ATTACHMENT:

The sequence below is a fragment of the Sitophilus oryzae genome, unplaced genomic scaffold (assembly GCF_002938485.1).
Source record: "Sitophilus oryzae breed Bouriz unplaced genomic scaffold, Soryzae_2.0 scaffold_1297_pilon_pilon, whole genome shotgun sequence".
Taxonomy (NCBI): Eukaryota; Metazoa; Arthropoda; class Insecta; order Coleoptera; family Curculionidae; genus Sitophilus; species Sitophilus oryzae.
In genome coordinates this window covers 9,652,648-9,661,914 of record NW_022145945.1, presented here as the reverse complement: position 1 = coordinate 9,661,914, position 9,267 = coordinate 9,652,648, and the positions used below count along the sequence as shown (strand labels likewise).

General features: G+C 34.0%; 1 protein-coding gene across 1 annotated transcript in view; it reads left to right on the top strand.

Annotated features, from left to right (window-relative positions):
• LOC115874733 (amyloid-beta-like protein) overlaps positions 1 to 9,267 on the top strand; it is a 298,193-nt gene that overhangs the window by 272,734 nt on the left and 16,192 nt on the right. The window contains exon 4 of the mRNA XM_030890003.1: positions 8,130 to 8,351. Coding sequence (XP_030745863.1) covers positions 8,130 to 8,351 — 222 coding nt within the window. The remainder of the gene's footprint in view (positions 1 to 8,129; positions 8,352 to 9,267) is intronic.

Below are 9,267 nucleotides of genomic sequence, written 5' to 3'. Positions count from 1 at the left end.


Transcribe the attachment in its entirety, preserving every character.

The sequence below is a fragment of the Sitophilus oryzae genome, unplaced genomic scaffold (assembly GCF_002938485.1).
Source record: "Sitophilus oryzae breed Bouriz unplaced genomic scaffold, Soryzae_2.0 scaffold_1297_pilon_pilon, whole genome shotgun sequence".
Taxonomy (NCBI): Eukaryota; Metazoa; Arthropoda; class Insecta; order Coleoptera; family Curculionidae; genus Sitophilus; species Sitophilus oryzae.
In genome coordinates this window covers 9,652,648-9,661,914 of record NW_022145945.1, presented here as the reverse complement: position 1 = coordinate 9,661,914, position 9,267 = coordinate 9,652,648, and the positions used below count along the sequence as shown (strand labels likewise).

General features: G+C 34.0%; 1 protein-coding gene across 1 annotated transcript in view; it reads left to right on the top strand.

Annotated features, from left to right (window-relative positions):
• LOC115874733 (amyloid-beta-like protein) overlaps positions 1 to 9,267 on the top strand; it is a 298,193-nt gene that overhangs the window by 272,734 nt on the left and 16,192 nt on the right. The window contains exon 4 of the mRNA XM_030890003.1: positions 8,130 to 8,351. Coding sequence (XP_030745863.1) covers positions 8,130 to 8,351 — 222 coding nt within the window. The remainder of the gene's footprint in view (positions 1 to 8,129; positions 8,352 to 9,267) is intronic.

Below are 9,267 nucleotides of genomic sequence, written 5' to 3'. Positions count from 1 at the left end.